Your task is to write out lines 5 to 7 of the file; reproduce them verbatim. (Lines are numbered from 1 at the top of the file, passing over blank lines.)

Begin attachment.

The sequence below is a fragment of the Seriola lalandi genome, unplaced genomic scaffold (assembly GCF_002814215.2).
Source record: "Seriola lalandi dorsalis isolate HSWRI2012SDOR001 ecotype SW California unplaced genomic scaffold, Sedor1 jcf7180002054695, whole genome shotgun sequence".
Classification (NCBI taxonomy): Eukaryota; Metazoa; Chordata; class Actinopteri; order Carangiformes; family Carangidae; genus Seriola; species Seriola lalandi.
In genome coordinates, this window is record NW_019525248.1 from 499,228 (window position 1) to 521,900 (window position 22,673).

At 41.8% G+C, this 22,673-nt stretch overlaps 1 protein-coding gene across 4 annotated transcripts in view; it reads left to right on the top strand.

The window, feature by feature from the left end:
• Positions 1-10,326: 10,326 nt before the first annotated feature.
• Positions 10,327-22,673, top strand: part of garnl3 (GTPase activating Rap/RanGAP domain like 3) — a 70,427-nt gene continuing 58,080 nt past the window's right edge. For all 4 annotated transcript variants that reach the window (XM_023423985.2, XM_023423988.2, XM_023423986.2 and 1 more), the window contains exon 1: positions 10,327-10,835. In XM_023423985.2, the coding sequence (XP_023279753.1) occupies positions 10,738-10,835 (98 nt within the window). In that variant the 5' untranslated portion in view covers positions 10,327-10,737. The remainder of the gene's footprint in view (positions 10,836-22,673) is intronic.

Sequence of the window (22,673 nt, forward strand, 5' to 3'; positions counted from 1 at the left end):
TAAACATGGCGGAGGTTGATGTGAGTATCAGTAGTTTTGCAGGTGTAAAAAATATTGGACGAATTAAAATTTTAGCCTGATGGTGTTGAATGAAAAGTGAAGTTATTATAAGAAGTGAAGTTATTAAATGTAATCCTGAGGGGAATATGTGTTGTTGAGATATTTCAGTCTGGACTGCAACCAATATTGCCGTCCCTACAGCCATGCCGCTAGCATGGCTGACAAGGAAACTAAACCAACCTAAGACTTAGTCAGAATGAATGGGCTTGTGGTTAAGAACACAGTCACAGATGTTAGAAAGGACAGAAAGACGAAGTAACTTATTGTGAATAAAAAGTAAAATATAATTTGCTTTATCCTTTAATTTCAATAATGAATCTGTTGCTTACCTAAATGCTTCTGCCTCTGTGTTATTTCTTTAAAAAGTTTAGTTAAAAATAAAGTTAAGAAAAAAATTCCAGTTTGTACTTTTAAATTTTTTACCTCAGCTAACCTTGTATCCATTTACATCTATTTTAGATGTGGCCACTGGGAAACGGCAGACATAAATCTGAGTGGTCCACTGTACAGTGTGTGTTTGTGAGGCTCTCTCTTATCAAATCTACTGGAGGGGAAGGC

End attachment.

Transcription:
At 41.8% G+C, this 22,673-nt stretch overlaps 1 protein-coding gene across 4 annotated transcripts in view; it reads left to right on the top strand.

The window, feature by feature from the left end:
• Positions 1-10,326: 10,326 nt before the first annotated feature.